John Pappas, the executive director of Poker Players’ Alliance (PPA), said that the PPA is not yet prepared to express its take on California’s new online poker bill, which proposes that players need to register at online poker sites, deposit, and withdraw funds in person. However, he has opined that the clause will not provide the benefits it intends to.

Mike Gatto introduced the bill at the beginning of the legislative session. It is a copy of the previous online poker bill, but introduces the new idea that players will have to make financial transactions in person at live poker rooms or brick-and-mortar casinos associated with the regulated online poker sites. The bill also proposes the creation of a satellite service involving card rooms and casinos all over California.

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Pappas opines that the problem with the proposal is that casual players will hardly bother to make in-person transactions just to play the game online although professional players and poker enthusiasts may take the trouble. He points out that online poker requires not only casual players, but also grinders. He said: “We know poker is an ecosystem like that, and this is a totally unproven model. The previous model of people being able to register, deposit, and withdraw all online is proven to work, so why are we creating one more barrier that could perhaps lead to an unsuccessful marketplace?”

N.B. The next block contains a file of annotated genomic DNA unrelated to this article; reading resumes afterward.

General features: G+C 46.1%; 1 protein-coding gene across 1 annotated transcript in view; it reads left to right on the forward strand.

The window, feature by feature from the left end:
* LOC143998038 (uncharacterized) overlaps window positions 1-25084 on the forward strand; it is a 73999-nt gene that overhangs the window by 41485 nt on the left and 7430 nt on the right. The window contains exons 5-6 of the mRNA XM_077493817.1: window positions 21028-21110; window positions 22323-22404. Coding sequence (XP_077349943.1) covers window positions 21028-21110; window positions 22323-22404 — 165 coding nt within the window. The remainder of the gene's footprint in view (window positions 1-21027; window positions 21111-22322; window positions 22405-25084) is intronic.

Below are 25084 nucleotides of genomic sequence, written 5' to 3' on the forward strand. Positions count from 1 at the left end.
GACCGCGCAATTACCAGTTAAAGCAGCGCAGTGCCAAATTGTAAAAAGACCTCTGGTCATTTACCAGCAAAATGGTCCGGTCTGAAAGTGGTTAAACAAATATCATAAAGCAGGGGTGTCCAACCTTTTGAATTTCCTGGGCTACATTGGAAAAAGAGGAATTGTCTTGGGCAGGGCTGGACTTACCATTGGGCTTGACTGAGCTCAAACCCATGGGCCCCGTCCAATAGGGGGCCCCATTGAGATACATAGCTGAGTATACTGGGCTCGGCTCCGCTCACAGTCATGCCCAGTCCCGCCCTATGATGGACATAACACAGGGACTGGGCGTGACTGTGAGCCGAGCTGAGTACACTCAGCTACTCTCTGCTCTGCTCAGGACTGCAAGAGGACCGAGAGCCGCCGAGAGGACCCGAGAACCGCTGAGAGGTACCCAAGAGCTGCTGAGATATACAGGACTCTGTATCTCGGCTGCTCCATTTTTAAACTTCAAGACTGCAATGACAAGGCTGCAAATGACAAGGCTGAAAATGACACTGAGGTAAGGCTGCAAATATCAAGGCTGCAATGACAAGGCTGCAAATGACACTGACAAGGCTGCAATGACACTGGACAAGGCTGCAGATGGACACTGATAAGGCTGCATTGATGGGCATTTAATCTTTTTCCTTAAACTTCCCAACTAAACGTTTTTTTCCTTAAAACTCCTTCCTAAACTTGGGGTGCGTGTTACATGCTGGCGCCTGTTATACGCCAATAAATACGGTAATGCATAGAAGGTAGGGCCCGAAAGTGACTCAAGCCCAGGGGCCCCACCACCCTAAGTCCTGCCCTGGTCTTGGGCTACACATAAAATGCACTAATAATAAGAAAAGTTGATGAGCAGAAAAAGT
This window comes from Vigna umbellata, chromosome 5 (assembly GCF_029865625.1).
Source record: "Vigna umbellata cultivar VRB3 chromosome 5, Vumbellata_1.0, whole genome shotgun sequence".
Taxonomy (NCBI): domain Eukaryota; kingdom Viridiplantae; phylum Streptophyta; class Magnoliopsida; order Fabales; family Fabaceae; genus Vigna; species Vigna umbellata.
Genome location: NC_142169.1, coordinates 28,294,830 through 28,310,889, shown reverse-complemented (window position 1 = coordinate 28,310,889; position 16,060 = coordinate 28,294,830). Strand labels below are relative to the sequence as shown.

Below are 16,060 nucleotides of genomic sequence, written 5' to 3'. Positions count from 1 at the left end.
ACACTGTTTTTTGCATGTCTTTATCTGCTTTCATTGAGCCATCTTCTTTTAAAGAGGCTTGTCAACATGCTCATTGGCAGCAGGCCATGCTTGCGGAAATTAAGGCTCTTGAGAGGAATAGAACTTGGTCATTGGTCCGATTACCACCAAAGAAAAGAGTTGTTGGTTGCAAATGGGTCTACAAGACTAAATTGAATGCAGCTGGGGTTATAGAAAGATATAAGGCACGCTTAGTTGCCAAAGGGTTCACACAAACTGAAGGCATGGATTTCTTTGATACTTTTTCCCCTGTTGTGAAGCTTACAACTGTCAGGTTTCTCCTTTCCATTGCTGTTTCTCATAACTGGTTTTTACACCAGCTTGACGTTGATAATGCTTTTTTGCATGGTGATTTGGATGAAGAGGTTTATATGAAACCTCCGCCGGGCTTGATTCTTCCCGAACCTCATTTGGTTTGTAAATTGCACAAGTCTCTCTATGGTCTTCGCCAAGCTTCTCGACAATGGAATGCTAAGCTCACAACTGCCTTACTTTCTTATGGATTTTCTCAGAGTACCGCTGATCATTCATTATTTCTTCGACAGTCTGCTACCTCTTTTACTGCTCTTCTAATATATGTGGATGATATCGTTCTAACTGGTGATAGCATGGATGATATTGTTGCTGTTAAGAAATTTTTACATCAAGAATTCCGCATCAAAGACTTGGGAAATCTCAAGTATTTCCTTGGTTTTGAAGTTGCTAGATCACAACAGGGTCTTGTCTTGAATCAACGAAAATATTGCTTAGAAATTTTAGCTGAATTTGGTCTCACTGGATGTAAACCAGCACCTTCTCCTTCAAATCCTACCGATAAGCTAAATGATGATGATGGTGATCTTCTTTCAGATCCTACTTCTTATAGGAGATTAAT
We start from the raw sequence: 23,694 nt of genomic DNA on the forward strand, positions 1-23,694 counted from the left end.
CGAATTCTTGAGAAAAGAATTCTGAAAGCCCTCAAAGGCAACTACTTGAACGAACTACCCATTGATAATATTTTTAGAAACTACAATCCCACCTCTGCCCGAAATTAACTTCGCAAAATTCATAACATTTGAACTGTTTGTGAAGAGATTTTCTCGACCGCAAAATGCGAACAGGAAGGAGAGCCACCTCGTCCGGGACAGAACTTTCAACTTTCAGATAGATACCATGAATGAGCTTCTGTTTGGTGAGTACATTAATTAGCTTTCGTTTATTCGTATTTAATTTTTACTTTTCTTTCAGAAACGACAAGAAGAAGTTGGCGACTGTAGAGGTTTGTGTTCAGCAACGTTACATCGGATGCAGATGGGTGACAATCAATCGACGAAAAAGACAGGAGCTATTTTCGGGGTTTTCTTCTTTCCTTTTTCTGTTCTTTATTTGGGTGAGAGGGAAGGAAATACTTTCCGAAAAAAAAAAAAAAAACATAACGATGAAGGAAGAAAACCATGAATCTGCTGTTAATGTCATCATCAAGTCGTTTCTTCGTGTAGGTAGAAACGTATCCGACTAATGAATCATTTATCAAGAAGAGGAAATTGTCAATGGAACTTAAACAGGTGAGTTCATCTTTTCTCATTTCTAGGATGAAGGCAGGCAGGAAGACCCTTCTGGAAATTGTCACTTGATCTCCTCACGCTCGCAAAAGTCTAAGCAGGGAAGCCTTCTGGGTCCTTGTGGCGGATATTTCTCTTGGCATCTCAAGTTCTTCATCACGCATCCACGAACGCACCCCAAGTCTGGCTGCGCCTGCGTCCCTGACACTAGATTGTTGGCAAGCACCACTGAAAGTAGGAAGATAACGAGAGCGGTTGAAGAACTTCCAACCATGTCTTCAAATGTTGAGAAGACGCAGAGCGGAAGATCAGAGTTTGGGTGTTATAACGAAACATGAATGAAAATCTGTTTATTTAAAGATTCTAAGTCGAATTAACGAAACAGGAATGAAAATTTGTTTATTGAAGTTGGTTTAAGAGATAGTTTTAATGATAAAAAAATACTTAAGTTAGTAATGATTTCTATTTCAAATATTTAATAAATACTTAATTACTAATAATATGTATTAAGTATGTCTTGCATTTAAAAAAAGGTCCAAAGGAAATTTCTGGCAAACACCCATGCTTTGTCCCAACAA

Gatto told PokerNews that the purpose of in-person transactions will eliminate issues related to money laundering and underage gambling, while encouraging players to visit brick-and-mortar casinos. But Pappas argues that not only online poker sites, but also “all sorts of e-commerce” take ample measures to prevent underage gambling and money laundering. Pappas also feels that this is an inadequate method of encouraging players to visit land-based casinos. He suggests that card rooms and casinos ought to attract new customers to their online poker offerings, build a relationship with them, and then encourage them to visit the brick-and-mortar casino by offering promotions and rewards.

Pappas said that the organization will ask its California members if they are willing to register and make deposits and withdrawals in person at land-based casinos. Speaking about the need to find out what players feel about this new model in a bid to understand how it might work, he said, “From what I’ve understood about how online poker worked successfully in the past, the ability to deposit and withdraw from your computer was paramount.”